Higgins E, du Vivier A. Alcohol intake and other skin disorders. Clin Dermatol. 1999 Jul-Aug. 17(4):437-41. [Medline].
Powell FC. Clinical practice. Rosacea. N Engl J Med. 2005 Feb 24. 352(8):793-803. [Medline].
Bamford JT, Gessert CE, Renier CM. Measurement of the severity of rosacea. J Am Acad Dermatol. 2004 Nov. 51(5):697-703. [Medline].
Crawford GH, Pelle MT, James WD. Rosacea: I. Etiology, pathogenesis, and subtype classification. J Am Acad Dermatol. 2004 Sep. 51(3):327-41; quiz 342-4. [Medline].
Dahl MV. Rosacea subtypes: a treatment algorithm. Cutis. 2004 Sep. 74(3 Suppl):21-7, 32-4. [Medline].
Laquer V, Hoang V, Nguyen A, Kelly KM. Angiogenesis in cutaneous disease: part II. J Am Acad Dermatol. 2009 Dec. 61(6):945-58; quiz 959-60. [Medline].
Bonnar E, Eustace P, Powell FC. The Demodex mite population in rosacea. J Am Acad Dermatol. 1993 Mar. 28(3):443-8. [Medline].
Tisma VS, Basta-Juzbasic A, Jaganjac M, et al. Oxidative stress and ferritin expression in the skin of patients with rosacea. J Am Acad Dermatol. 2009 Feb. 60(2):270-6. [Medline].
Jones DA. Rosacea, reactive oxygen species, and azelaic acid. J Clin Aesthetic Derm. Jan 2009. 2(1):26-30.
Cuevas P, Arrazola JM. Therapeutic response of rosacea to dobesilate. Eur J Med Res. 2005 Oct 18. 10(10):454-6. [Medline].
Schauber J, Gallo RL. Antimicrobial peptides and the skin immune defense system. J Allergy Clin Immunol. 2008 Aug. 122(2):261-6. [Medline].
Aloi F, Tomasini C, Soro E, Pippione M. The clinicopathologic spectrum of rhinophyma. J Am Acad Dermatol. 2000 Mar. 42(3):468-72. [Medline].
Lonne-Rahm S, Nordlind K, Edstrom DW, Ros AM, Berg M. Laser treatment of rosacea: a pathoetiological study. Arch Dermatol. 2004 Nov. 140(11):1345-9. [Medline].
Ceilley RI. Advances in the topical treatment of acne and rosacea. J Drugs Dermatol. 2004 Sep-Oct. 3(5 Suppl):S12-22. [Medline].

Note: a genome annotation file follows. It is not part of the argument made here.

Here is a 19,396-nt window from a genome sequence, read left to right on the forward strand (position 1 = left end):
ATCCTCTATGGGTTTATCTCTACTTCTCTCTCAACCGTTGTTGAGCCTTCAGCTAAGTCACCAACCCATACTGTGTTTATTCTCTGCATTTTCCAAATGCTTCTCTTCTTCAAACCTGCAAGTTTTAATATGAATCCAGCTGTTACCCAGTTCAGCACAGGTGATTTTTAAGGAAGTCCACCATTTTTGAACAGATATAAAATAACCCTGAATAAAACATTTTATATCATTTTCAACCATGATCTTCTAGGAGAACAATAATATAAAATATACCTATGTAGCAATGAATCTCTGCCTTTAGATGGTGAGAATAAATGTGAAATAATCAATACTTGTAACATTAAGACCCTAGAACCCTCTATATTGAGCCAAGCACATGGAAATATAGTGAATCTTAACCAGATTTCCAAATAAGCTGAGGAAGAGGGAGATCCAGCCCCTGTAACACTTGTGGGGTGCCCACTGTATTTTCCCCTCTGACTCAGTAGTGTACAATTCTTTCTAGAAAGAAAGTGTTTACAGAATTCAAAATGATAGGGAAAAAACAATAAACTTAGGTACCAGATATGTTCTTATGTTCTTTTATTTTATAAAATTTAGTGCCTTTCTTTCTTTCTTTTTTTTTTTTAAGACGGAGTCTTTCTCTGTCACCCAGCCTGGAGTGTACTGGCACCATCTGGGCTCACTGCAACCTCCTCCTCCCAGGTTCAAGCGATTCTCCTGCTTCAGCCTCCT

Ertl GA, Levine N, Kligman AM. A comparison of the efficacy of topical tretinoin and low-dose oral isotretinoin in rosacea. Arch Dermatol. 1994 Mar. 130(3):319-24. [Medline].
Gupta AK, Chaudhry MM. Rosacea and its management: an overview. J Eur Acad Dermatol Venereol. 2005 May. 19(3):273-85. [Medline].
Fowler J Jr, Jackson M, Moore A, Jarratt M, Jones T, Meadows K, et al. Efficacy and Safety of Once-Daily Topical Brimonidine Tartrate Gel 0.5% for the Treatment of Moderate to Severe Facial Erythema of Rosacea: Results of Two Randomized, Double-blind, and Vehicle-Controlled Pivotal Studies. J Drugs Dermatol. 2013 Jun 1. 12(6):650-6. [Medline].
Stein L, Kircik L, Fowler J, et al. Efficacy and safety of ivermectin 1% cream in treatment of papulopustular rosacea: results of two randomized, double-blind, vehicle-controlled pivotal studies. J Drugs Dermatol. 2014 Mar. 13(3):316-23. [Medline].
Allen KJ, Davis CL, Billings SD, Mousdicas N. Recalcitrant papulopustular rosacea in an immunocompetent patient responding to combination therapy with oral ivermectin and topical permethrin. Cutis. 2007 Aug. 80(2):149-51. [Medline].
Forstinger C, Kittler H, Binder M. Treatment of rosacea-like demodicidosis with oral ivermectin and topical permethrin cream. J Am Acad Dermatol. 1999 Nov. 41(5 Pt 1):775-7. [Medline].
Karincaoglu Y, Bayram N, Aycan O, Esrefoglu M. The clinical importance of demodex folliculorum presenting with nonspecific facial signs and symptoms. J Dermatol. 2004 Aug. 31(8):618-26. [Medline].
Brown M, Hernández-Martín A, Clement A, Colmenero I, Torrelo A. Severe demodexfolliculorum-associated oculocutaneous rosacea in a girl successfully treated with ivermectin. JAMA Dermatol. 2014 Jan. 150(1):61-3. [Medline].
Galderma. Randomized, double-blind, parallel-group, vehicle-controlled, dose-finding study investigating the pharmacodynamics and safety of three concentrations of CD07805/47 topical gel (0.07%, 0.18%, and 0.50%), applied in subjects with moderate to severe erythematotelangiectatic rosacea. ClinicalTrials.gov. Available at http://clinicaltrials.gov/ct2/show/NCT00989014. Accessed: August 21, 2014.
Galderma. A phase 3 randomized, double blind, 12 week vehicle controlled, parallel group study assessing the efficacy and safety of CD5024 1 % cream versus vehicle cream in subjects with papulopustular rosacea, followed by a 40 week investigator blinded extension comparing the long term safety of CD5024 1% cream versus azelaic Acid 15 % gel. ClinicalTials.gov. Available at http://clinicaltrials.gov/ct2/show/NCT01493687. Accessed: August 21, 2014.
Galderma. Efficacy and safety of CD5024 1% cream versus metronidazole 0.75% cream in subjects with papulopustular rosacea over 16 weeks treatment, followed by a 36-week extension period (ATTRACT). ClinicalTrials.gov. Available at http://clinicaltrials.gov/ct2/show/NCT01493947. Accessed: August 21, 2014.
Baldwin HE. Systemic therapy for rosacea. Skin Therapy Lett. 2007 Mar. 12(2):1-5, 9. [Medline].
Chu CY. The use of 1% pimecrolimus cream for the treatment of steroid-induced rosacea. Br J Dermatol. 2005 Feb. 152(2):396-9. [Medline].
van Zuuren EJ, Kramer S, Carter B, Graber MA, Fedorowicz Z. Interventions for rosacea. Cochrane Database Syst Rev. 2011 Mar 16. 3:CD003262. [Medline].